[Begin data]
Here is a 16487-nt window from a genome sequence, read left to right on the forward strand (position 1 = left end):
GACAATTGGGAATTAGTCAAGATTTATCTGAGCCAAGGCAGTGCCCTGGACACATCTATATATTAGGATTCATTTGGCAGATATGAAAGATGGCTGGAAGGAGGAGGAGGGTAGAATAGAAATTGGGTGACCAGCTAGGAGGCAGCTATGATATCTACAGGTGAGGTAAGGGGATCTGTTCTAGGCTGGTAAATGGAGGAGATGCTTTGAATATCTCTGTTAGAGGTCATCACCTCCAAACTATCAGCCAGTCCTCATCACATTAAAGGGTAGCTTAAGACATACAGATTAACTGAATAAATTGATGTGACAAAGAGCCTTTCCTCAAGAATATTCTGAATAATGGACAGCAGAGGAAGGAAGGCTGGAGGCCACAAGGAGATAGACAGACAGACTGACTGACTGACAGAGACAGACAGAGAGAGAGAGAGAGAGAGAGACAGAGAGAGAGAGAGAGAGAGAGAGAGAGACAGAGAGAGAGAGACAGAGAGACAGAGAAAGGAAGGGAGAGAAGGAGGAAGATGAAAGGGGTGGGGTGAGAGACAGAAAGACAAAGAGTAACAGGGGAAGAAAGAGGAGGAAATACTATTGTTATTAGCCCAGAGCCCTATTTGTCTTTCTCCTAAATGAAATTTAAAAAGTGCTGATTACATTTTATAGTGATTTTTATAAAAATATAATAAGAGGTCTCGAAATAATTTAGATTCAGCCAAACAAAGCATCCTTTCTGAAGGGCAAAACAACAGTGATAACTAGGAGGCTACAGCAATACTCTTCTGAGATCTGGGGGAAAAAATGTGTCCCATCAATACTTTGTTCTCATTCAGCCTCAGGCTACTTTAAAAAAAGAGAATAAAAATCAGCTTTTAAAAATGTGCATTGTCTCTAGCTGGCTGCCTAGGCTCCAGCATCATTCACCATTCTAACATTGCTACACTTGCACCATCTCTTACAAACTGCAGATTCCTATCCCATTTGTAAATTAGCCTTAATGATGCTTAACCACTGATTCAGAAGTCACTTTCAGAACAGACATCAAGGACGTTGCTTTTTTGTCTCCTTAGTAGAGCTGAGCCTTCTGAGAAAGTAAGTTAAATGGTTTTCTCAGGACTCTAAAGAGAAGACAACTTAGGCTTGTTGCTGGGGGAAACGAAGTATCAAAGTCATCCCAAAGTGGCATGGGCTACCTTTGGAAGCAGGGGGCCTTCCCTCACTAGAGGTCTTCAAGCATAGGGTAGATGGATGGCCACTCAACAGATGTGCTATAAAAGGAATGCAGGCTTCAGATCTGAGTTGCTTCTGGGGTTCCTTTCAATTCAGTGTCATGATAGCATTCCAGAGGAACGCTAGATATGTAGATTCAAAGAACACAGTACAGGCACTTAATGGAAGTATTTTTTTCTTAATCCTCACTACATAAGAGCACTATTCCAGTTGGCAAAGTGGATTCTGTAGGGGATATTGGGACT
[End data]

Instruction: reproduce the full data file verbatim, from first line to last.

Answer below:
Here is a 16487-nt window from a genome sequence, read left to right on the forward strand (position 1 = left end):
GACAATTGGGAATTAGTCAAGATTTATCTGAGCCAAGGCAGTGCCCTGGACACATCTATATATTAGGATTCATTTGGCAGATATGAAAGATGGCTGGAAGGAGGAGGAGGGTAGAATAGAAATTGGGTGACCAGCTAGGAGGCAGCTATGATATCTACAGGTGAGGTAAGGGGATCTGTTCTAGGCTGGTAAATGGAGGAGATGCTTTGAATATCTCTGTTAGAGGTCATCACCTCCAAACTATCAGCCAGTCCTCATCACATTAAAGGGTAGCTTAAGACATACAGATTAACTGAATAAATTGATGTGACAAAGAGCCTTTCCTCAAGAATATTCTGAATAATGGACAGCAGAGGAAGGAAGGCTGGAGGCCACAAGGAGATAGACAGACAGACTGACTGACTGACAGAGACAGACAGAGAGAGAGAGAGAGAGAGAGACAGAGAGAGAGAGAGAGAGAGAGAGAGAGACAGAGAGAGAGAGACAGAGAGACAGAGAAAGGAAGGGAGAGAAGGAGGAAGATGAAAGGGGTGGGGTGAGAGACAGAAAGACAAAGAGTAACAGGGGAAGAAAGAGGAGGAAATACTATTGTTATTAGCCCAGAGCCCTATTTGTCTTTCTCCTAAATGAAATTTAAAAAGTGCTGATTACATTTTATAGTGATTTTTATAAAAATATAATAAGAGGTCTCGAAATAATTTAGATTCAGCCAAACAAAGCATCCTTTCTGAAGGGCAAAACAACAGTGATAACTAGGAGGCTACAGCAATACTCTTCTGAGATCTGGGGGAAAAAATGTGTCCCATCAATACTTTGTTCTCATTCAGCCTCAGGCTACTTTAAAAAAAGAGAATAAAAATCAGCTTTTAAAAATGTGCATTGTCTCTAGCTGGCTGCCTAGGCTCCAGCATCATTCACCATTCTAACATTGCTACACTTGCACCATCTCTTACAAACTGCAGATTCCTATCCCATTTGTAAATTAGCCTTAATGATGCTTAACCACTGATTCAGAAGTCACTTTCAGAACAGACATCAAGGACGTTGCTTTTTTGTCTCCTTAGTAGAGCTGAGCCTTCTGAGAAAGTAAGTTAAATGGTTTTCTCAGGACTCTAAAGAGAAGACAACTTAGGCTTGTTGCTGGGGGAAACGAAGTATCAAAGTCATCCCAAAGTGGCATGGGCTACCTTTGGAAGCAGGGGGCCTTCCCTCACTAGAGGTCTTCAAGCATAGGGTAGATGGATGGCCACTCAACAGATGTGCTATAAAAGGAATGCAGGCTTCAGATCTGAGTTGCTTCTGGGGTTCCTTTCAATTCAGTGTCATGATAGCATTCCAGAGGAACGCTAGATATGTAGATTCAAAGAACACAGTACAGGCACTTAATGGAAGTATTTTTTTCTTAATCCTCACTACATAAGAGCACTATTCCAGTTGGCAAAGTGGATTCTGTAGGGGATATTGGGACT